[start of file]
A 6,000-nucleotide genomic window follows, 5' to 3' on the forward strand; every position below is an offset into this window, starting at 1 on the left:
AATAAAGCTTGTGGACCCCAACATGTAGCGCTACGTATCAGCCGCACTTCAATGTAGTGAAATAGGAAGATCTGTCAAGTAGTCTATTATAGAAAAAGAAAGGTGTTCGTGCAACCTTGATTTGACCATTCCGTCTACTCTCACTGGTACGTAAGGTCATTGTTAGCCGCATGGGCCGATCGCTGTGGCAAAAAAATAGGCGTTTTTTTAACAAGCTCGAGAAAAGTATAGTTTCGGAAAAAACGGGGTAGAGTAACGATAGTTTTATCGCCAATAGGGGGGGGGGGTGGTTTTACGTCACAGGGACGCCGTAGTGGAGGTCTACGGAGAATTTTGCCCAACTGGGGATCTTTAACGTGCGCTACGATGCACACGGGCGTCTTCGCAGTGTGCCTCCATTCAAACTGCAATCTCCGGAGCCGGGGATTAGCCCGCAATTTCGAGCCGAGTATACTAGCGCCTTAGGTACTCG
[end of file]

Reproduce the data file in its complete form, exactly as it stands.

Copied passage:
A 6,000-nucleotide genomic window follows, 5' to 3' on the forward strand; every position below is an offset into this window, starting at 1 on the left:
AATAAAGCTTGTGGACCCCAACATGTAGCGCTACGTATCAGCCGCACTTCAATGTAGTGAAATAGGAAGATCTGTCAAGTAGTCTATTATAGAAAAAGAAAGGTGTTCGTGCAACCTTGATTTGACCATTCCGTCTACTCTCACTGGTACGTAAGGTCATTGTTAGCCGCATGGGCCGATCGCTGTGGCAAAAAAATAGGCGTTTTTTTAACAAGCTCGAGAAAAGTATAGTTTCGGAAAAAACGGGGTAGAGTAACGATAGTTTTATCGCCAATAGGGGGGGGGGGTGGTTTTACGTCACAGGGACGCCGTAGTGGAGGTCTACGGAGAATTTTGCCCAACTGGGGATCTTTAACGTGCGCTACGATGCACACGGGCGTCTTCGCAGTGTGCCTCCATTCAAACTGCAATCTCCGGAGCCGGGGATTAGCCCGCAATTTCGAGCCGAGTATACTAGCGCCTTAGGTACTCG